Posted by: sureshamrita | August 24, 2011

Concatenating arbitrary number/types of arguments into a string

When exceptions are thrown from code, to make the received message meaningful, many a time one would like to combine variable values and strings into a const string. For example, if an exception is thrown because an argument is negative, one would like the message thrown to look like,  “expecting positive arguments, but the current value of the argument is  10″.   In order to create such strings, we need a function which can accept arbitrary number of arguments of arbitrary types and then concatenate all of them into a string. The following code does just that.

#include <sstream>
#include <iostream>
#include <string>

using namespace std;

class Mystrcat{
public:
  template<typename T, typename ...P>
  explicit Mystrcat(T t, P... p){init(t,p...);}

  operator const string(){return o.str();}

private:
  ostringstream o;
  void init(){}
  template<typename T, typename ...P>
  void init(T t, P... p);
};

template<typename T, typename ...P>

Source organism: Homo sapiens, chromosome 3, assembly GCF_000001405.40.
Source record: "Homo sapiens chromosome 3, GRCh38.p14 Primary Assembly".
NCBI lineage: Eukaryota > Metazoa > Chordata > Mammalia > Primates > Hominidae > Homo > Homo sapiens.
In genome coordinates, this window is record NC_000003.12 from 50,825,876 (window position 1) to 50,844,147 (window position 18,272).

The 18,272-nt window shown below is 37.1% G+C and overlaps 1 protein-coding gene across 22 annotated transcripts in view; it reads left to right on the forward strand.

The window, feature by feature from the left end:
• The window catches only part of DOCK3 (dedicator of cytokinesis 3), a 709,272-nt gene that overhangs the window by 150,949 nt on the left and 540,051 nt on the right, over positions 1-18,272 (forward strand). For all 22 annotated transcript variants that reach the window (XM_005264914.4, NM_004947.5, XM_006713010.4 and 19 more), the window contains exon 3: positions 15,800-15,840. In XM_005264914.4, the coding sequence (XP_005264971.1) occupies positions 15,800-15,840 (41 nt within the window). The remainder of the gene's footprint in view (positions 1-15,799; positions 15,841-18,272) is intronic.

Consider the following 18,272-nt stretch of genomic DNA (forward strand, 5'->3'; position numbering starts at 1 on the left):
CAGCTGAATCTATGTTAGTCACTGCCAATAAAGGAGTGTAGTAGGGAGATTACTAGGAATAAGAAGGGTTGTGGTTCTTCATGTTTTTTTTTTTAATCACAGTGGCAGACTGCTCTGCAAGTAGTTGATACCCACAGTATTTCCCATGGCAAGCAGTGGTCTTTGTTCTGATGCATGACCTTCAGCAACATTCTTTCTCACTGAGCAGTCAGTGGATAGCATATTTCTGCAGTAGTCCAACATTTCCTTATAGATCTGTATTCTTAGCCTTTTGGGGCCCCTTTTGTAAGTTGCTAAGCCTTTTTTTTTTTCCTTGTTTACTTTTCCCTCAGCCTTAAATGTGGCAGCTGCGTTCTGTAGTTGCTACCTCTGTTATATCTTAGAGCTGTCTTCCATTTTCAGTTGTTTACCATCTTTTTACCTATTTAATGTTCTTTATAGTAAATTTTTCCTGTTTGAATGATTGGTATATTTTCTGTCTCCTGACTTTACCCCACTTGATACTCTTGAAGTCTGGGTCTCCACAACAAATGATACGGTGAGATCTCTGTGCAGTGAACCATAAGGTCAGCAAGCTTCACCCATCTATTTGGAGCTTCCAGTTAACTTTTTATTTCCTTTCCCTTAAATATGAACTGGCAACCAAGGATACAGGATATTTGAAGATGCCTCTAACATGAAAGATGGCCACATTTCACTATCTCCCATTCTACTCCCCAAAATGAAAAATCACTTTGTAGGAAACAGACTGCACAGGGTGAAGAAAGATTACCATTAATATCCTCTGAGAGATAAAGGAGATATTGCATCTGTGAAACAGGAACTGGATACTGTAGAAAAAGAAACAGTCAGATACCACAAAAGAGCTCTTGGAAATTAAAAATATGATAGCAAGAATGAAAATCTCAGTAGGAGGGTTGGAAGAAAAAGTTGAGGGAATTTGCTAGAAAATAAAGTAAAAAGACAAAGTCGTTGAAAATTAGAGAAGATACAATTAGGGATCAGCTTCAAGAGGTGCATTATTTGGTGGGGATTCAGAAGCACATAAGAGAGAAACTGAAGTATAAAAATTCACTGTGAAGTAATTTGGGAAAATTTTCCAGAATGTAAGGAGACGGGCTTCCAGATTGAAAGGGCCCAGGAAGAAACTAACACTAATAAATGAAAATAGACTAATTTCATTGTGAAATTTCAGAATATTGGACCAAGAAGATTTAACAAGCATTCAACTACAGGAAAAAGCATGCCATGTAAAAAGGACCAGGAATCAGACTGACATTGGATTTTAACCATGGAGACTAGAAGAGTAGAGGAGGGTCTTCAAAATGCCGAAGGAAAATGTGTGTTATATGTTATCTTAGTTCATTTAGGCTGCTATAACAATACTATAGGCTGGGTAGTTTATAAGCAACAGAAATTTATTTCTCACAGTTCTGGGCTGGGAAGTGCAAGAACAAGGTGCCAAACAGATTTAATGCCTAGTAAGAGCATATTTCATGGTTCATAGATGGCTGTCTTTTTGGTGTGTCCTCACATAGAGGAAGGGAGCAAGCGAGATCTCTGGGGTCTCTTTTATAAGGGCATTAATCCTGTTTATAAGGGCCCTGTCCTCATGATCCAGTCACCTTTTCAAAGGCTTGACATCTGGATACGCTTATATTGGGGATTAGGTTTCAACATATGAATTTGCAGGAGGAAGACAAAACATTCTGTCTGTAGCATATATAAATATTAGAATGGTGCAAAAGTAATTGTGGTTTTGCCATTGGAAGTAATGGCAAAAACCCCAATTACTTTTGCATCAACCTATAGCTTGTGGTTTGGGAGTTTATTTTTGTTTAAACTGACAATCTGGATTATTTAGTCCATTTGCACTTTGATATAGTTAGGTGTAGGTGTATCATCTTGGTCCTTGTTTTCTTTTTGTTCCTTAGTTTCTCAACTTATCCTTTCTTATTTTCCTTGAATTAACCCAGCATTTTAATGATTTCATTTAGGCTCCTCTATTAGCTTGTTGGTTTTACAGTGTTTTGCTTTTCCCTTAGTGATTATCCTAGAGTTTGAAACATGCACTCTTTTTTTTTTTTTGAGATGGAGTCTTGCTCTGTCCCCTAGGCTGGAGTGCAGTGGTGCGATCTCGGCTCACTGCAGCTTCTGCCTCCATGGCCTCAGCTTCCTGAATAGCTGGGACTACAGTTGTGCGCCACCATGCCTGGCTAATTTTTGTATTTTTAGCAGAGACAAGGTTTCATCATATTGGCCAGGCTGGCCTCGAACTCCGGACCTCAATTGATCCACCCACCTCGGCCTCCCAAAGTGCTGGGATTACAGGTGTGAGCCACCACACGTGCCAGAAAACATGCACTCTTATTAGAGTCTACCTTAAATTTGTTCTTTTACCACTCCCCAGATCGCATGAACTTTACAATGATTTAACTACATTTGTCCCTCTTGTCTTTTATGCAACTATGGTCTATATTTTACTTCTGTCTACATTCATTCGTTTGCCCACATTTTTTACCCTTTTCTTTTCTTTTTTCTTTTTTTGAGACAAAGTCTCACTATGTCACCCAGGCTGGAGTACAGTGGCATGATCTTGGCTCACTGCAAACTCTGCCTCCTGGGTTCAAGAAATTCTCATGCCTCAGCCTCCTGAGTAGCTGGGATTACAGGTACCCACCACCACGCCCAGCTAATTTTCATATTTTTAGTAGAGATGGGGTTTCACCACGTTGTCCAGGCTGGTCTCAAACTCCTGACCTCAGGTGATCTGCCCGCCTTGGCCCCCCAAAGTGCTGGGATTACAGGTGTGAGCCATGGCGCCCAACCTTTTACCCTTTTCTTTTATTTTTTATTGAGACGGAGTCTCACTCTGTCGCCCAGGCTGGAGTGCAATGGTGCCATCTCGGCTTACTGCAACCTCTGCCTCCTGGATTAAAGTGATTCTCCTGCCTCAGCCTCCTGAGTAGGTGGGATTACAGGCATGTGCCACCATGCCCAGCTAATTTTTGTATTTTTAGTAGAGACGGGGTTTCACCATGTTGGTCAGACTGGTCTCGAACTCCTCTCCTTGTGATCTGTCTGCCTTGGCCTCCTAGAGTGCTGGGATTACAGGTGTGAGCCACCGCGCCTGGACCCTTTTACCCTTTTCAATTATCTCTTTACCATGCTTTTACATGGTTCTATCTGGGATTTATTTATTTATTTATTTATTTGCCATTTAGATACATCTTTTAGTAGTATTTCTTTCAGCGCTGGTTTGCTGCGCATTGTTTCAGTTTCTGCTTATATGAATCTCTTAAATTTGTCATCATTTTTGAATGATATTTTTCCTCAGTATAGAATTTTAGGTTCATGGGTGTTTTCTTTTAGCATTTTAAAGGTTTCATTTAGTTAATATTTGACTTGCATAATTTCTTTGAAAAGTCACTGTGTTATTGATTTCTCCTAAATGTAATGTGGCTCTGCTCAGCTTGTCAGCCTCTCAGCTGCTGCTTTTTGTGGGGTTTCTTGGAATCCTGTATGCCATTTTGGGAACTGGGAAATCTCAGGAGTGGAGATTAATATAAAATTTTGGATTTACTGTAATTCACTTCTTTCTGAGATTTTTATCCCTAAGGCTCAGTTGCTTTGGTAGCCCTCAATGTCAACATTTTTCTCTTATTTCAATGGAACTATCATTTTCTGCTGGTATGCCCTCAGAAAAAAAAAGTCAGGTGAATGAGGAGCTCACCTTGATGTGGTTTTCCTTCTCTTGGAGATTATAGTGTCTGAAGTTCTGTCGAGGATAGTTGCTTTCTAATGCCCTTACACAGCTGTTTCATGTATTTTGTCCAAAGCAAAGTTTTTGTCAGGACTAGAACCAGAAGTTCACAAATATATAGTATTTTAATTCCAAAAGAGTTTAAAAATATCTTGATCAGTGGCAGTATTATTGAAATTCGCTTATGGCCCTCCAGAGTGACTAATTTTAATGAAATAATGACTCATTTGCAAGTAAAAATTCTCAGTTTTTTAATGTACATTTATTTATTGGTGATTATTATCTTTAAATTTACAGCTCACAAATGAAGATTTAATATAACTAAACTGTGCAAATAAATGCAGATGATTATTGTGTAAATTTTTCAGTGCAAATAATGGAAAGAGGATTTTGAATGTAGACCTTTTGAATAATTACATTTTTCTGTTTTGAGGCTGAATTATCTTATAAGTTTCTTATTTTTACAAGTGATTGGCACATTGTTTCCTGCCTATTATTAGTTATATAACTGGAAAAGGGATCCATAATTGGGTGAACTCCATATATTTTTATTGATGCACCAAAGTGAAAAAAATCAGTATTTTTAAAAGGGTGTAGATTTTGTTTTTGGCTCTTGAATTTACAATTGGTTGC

void Mystrcat::init(T t, P ...p){
  o << t << ' ';
  init(p...);
}
int main(){
  int x;
  cin >> x;
  if (!x) throw runtime_error(Mystrcat("The value you entered is", x, "but non zero value expected", "error from file:", __FILE__, "line no:",__LINE__));
}
The above code uses variadic templates, which is a feature of C++0x. Hence to use the above code, one should select the appropriate compiler flag to include C++0x features. In the case linux, the compiler flag is: -std=c++0x
To see an implementation of the above without using classes, look at this usenet post. A similar implementation is available here.
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Responses

  1. [...] The header file “mystrcat.h” included in the following code is described here [...]


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